When the Federal Employees Retirement System (FERS) was established, it differed from the Civil Service Retirement System (CSRS) in several ways. While it provided a less generous annuity calculation, it made up for that with a Social Security benefit and a Thrift Saving Plan, which included matching contributions from the government. Further, it smoothed the transition from employment to retirement for those employees who retire before age 62. It’s called the special retirement supplement (SRS).
The FERS annuity
If you are like most FERS employees, you can figure out your retirement annuity by using a simple formula: 0.01 x your high-3 x your years and full months of FERS service. However, if you are at least age 62 and have at least 20 years of service, the first multiplier is increased to 0.011. Note: The rules are different for special category employees, such as law enforcement officers and firefighters. For them the multiplier is 0.017 for 20 years of covered service. Any additional service is multiplied by 0.01.
The Special Retirement Supplement
The SRS approximates the Social Security benefit you earned while a FERS employee. It’s added to your earned annuity if you retire at your minimum retirement age (MRA) with 30 years of service or age 60 with 20. The SRS will also be added to your annuity when you reach your MRA if your agency is undergoing a major reorganization, RIF or transfer-of-function and you retire, either voluntarily or involuntarily, at age 50 with 20 years of service or at any age with 25 years of service. Note: Special category employees receive the SRS regardless of when they retire.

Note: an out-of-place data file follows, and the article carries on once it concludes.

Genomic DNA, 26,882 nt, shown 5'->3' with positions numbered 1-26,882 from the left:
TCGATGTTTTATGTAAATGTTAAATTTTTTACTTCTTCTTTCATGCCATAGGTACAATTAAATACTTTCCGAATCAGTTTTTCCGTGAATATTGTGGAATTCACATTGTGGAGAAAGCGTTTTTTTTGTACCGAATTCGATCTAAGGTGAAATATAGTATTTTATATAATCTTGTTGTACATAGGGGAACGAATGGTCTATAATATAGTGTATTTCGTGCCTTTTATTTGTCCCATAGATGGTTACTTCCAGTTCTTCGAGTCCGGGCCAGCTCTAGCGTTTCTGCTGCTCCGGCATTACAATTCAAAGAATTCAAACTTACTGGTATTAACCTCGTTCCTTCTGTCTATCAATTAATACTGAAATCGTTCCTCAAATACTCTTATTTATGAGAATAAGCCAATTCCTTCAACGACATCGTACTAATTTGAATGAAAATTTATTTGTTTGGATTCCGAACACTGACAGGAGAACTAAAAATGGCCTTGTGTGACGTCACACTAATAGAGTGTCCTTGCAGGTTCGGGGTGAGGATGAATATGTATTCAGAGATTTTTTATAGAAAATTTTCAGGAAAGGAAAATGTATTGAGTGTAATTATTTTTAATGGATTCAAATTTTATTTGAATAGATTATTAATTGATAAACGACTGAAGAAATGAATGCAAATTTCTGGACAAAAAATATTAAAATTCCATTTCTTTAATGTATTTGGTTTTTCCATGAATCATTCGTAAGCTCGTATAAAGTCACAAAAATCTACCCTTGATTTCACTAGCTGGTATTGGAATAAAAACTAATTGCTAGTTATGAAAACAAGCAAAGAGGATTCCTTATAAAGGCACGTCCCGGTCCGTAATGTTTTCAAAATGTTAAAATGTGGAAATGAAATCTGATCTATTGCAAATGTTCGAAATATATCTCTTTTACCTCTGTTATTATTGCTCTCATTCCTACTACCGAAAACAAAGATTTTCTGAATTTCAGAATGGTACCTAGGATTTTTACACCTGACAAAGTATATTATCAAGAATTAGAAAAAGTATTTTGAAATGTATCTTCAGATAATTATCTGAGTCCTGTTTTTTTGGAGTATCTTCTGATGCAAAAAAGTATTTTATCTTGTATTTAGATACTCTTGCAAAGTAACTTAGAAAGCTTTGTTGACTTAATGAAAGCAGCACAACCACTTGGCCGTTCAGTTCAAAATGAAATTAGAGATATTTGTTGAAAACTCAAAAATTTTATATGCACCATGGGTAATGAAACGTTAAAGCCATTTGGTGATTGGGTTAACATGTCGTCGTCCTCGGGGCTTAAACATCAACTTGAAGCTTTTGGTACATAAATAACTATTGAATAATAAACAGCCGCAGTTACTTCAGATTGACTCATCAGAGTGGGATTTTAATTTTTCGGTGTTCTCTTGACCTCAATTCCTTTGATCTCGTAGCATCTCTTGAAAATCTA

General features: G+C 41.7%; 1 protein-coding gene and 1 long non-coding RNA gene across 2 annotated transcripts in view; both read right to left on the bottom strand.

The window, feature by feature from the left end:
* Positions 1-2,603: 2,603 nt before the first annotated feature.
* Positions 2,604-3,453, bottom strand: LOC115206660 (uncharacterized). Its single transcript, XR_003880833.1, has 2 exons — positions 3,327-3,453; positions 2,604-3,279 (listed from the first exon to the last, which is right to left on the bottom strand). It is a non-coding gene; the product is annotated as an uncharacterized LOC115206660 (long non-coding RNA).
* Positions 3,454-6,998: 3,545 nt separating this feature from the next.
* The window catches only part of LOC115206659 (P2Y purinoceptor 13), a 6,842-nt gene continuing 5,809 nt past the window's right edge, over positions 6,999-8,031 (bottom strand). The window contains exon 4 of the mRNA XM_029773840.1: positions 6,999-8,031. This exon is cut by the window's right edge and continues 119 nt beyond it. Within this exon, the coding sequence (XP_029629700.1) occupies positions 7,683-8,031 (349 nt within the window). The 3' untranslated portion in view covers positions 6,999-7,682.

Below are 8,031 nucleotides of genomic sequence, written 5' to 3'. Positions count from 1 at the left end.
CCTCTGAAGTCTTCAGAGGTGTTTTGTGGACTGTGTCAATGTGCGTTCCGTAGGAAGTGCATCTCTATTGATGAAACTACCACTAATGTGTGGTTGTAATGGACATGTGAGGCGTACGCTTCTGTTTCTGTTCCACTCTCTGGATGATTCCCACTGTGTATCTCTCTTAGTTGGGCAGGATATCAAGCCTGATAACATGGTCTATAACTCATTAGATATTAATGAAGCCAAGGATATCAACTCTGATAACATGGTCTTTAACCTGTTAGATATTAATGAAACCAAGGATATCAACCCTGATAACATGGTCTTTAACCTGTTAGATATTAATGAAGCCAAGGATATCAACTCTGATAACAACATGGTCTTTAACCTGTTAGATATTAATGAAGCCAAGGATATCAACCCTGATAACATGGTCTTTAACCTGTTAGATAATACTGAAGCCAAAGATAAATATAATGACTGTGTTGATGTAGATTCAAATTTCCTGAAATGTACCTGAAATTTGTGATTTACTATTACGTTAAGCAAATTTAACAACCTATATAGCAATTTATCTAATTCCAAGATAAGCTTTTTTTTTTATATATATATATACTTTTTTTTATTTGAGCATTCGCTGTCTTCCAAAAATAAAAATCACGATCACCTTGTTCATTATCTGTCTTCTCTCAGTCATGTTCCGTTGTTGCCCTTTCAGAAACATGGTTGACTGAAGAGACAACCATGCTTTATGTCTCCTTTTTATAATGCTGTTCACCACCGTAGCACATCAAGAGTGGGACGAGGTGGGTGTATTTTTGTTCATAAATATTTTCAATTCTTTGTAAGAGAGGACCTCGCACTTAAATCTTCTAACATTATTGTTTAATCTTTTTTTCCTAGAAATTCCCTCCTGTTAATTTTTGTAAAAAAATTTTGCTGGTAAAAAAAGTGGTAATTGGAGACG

While the dollar amount of your SRS can’t be precisely determined until you retire, there’s a simple formula that will allow you to estimate what it will be. And the closer you are to retirement, the better that estimate will be. Here’s the three step formula:
1. Take your latest Social Security benefit estimate at age 62, which you can get by setting up a personal account at www.ssa.gov/mystatement;
2. Multiply that figure by your total years of FERS service, rounded up to the next higher year;
3. Divide the product by 40.
Note: Total years of FERS service means actual years of FERS service. It doesn’t include any years of non-FERS civilian service or military service for which you’ve made a deposit to the retirement system.
The SRS ends at age 62, when you first become eligible for a regular Social Security benefit, even if you don’t apply for that benefit.
Also note that it’s generally subject to the Social Security annual earnings limit, which will reduce the SRS by $1 for every $2 you earn from wages or self-employment above an annual limit which this year is $18,960. There’s an exception for special category employees: if they retire before their MRA, they can earn as much as they want without it having any effect on their SRS. When they reach their MRA, they’re treated the same as everyone else.